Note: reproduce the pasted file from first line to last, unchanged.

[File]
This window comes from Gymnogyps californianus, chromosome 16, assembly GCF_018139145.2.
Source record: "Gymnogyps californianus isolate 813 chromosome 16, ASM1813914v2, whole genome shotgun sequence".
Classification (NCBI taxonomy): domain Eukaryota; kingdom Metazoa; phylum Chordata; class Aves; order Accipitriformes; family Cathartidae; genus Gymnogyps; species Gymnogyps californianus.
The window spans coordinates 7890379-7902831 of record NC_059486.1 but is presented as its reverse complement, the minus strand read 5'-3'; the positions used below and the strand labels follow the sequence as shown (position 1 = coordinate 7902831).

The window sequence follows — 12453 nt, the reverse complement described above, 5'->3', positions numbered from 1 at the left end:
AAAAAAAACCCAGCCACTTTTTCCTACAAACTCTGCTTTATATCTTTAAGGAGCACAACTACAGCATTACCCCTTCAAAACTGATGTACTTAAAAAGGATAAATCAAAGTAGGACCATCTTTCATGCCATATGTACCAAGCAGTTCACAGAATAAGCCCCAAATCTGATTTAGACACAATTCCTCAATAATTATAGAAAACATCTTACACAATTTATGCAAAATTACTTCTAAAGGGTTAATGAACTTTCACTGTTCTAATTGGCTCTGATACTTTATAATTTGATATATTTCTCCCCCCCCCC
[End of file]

This window comes from Gymnogyps californianus, chromosome 16, assembly GCF_018139145.2.
Source record: "Gymnogyps californianus isolate 813 chromosome 16, ASM1813914v2, whole genome shotgun sequence".
Classification (NCBI taxonomy): domain Eukaryota; kingdom Metazoa; phylum Chordata; class Aves; order Accipitriformes; family Cathartidae; genus Gymnogyps; species Gymnogyps californianus.
The window spans coordinates 7890379-7902831 of record NC_059486.1 but is presented as its reverse complement, the minus strand read 5'-3'; the positions used below and the strand labels follow the sequence as shown (position 1 = coordinate 7902831).

The window sequence follows — 12453 nt, the reverse complement described above, 5'->3', positions numbered from 1 at the left end:
AAAAAAAACCCAGCCACTTTTTCCTACAAACTCTGCTTTATATCTTTAAGGAGCACAACTACAGCATTACCCCTTCAAAACTGATGTACTTAAAAAGGATAAATCAAAGTAGGACCATCTTTCATGCCATATGTACCAAGCAGTTCACAGAATAAGCCCCAAATCTGATTTAGACACAATTCCTCAATAATTATAGAAAACATCTTACACAATTTATGCAAAATTACTTCTAAAGGGTTAATGAACTTTCACTGTTCTAATTGGCTCTGATACTTTATAATTTGATATATTTCTCCCCCCCCCC